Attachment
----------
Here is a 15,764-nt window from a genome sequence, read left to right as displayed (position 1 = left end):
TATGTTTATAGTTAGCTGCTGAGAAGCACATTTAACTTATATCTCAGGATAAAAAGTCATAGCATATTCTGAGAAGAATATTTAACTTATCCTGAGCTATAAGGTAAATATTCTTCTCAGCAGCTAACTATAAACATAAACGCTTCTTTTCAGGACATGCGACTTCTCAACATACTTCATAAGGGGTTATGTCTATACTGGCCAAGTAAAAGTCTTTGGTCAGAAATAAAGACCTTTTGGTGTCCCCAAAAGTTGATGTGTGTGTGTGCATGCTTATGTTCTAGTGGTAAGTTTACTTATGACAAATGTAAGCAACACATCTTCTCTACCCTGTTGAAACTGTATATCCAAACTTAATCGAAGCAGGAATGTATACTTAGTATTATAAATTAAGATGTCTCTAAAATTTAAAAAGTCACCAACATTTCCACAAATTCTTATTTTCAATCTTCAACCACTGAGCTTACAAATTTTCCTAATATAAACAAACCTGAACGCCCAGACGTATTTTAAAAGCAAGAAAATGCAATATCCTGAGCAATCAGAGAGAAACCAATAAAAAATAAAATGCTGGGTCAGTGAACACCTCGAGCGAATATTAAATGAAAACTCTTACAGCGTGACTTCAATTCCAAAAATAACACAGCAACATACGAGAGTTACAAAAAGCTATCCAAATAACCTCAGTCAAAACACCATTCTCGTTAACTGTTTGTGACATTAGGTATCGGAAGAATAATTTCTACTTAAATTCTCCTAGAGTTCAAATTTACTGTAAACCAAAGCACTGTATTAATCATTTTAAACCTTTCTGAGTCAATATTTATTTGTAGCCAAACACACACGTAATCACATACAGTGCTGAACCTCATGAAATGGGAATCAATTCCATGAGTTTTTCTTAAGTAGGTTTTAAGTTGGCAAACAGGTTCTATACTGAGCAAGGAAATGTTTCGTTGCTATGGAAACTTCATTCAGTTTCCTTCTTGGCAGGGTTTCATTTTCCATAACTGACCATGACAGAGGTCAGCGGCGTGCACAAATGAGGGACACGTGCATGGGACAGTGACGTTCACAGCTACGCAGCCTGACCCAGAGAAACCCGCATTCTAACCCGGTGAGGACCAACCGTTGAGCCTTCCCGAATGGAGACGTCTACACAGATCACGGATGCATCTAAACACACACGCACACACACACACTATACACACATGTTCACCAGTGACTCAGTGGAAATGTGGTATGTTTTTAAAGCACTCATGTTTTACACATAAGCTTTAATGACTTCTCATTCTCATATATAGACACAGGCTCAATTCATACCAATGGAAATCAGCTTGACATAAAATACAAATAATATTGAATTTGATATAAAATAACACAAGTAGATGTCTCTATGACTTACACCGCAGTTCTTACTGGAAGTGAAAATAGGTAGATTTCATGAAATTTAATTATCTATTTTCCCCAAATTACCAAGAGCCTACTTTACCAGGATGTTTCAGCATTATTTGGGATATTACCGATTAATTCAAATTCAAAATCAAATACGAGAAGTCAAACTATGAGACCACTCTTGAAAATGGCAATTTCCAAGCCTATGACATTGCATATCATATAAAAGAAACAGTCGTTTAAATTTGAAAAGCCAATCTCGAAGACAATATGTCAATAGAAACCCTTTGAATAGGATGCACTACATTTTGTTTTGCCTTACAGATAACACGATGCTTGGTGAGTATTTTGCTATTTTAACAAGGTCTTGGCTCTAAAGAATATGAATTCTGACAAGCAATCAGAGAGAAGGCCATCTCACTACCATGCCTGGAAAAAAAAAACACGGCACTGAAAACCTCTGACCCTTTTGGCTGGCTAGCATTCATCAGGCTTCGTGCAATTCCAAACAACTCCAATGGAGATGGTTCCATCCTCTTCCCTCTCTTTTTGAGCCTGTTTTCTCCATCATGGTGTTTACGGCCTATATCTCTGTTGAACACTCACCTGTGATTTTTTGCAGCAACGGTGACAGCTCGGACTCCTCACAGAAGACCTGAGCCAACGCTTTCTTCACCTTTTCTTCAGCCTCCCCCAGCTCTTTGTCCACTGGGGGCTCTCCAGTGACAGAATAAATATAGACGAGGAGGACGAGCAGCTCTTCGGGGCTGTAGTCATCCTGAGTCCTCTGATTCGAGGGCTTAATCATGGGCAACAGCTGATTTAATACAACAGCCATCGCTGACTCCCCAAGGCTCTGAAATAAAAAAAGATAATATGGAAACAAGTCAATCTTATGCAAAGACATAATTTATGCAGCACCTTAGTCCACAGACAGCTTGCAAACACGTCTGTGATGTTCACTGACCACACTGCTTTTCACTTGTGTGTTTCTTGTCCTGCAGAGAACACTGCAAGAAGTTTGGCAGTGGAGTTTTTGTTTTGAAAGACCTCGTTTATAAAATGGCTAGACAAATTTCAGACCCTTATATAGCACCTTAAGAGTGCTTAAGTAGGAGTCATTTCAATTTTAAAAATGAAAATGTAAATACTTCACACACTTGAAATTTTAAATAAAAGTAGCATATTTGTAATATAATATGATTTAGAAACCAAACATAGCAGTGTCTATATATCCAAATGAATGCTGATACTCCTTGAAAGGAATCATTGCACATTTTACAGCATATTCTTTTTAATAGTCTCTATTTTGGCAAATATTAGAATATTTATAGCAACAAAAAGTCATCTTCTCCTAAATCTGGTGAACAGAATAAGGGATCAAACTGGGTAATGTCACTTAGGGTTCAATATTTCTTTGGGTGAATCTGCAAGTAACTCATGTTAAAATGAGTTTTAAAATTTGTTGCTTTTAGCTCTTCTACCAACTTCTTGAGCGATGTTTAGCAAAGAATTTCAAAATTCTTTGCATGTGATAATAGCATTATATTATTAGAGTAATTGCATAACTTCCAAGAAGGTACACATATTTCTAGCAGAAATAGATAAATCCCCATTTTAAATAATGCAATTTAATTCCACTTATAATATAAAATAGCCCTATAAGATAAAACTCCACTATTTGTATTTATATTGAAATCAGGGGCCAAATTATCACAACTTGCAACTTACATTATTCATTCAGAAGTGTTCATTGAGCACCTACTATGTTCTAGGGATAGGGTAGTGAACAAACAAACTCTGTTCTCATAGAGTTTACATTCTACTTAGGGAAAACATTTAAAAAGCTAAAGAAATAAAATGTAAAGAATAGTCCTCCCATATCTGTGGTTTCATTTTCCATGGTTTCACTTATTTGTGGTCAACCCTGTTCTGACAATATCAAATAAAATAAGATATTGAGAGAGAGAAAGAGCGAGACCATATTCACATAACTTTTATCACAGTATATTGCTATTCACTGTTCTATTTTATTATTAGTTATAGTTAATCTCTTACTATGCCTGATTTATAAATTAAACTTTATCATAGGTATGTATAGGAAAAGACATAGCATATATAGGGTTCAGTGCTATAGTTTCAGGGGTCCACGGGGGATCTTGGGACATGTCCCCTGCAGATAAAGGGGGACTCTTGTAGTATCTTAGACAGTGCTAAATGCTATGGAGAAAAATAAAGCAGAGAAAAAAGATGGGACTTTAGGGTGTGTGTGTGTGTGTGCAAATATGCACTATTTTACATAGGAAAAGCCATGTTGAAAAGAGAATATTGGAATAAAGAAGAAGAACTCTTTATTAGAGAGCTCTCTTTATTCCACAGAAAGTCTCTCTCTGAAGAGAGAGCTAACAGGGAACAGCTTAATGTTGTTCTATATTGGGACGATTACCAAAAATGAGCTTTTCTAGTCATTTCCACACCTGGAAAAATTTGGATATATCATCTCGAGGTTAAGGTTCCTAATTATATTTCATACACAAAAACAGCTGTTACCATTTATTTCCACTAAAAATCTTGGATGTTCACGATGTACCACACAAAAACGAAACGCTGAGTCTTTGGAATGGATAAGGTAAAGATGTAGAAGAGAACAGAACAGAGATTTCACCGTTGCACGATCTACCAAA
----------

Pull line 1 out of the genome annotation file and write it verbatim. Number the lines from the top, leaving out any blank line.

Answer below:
Here is a 15,764-nt window from a genome sequence, read left to right as displayed (position 1 = left end):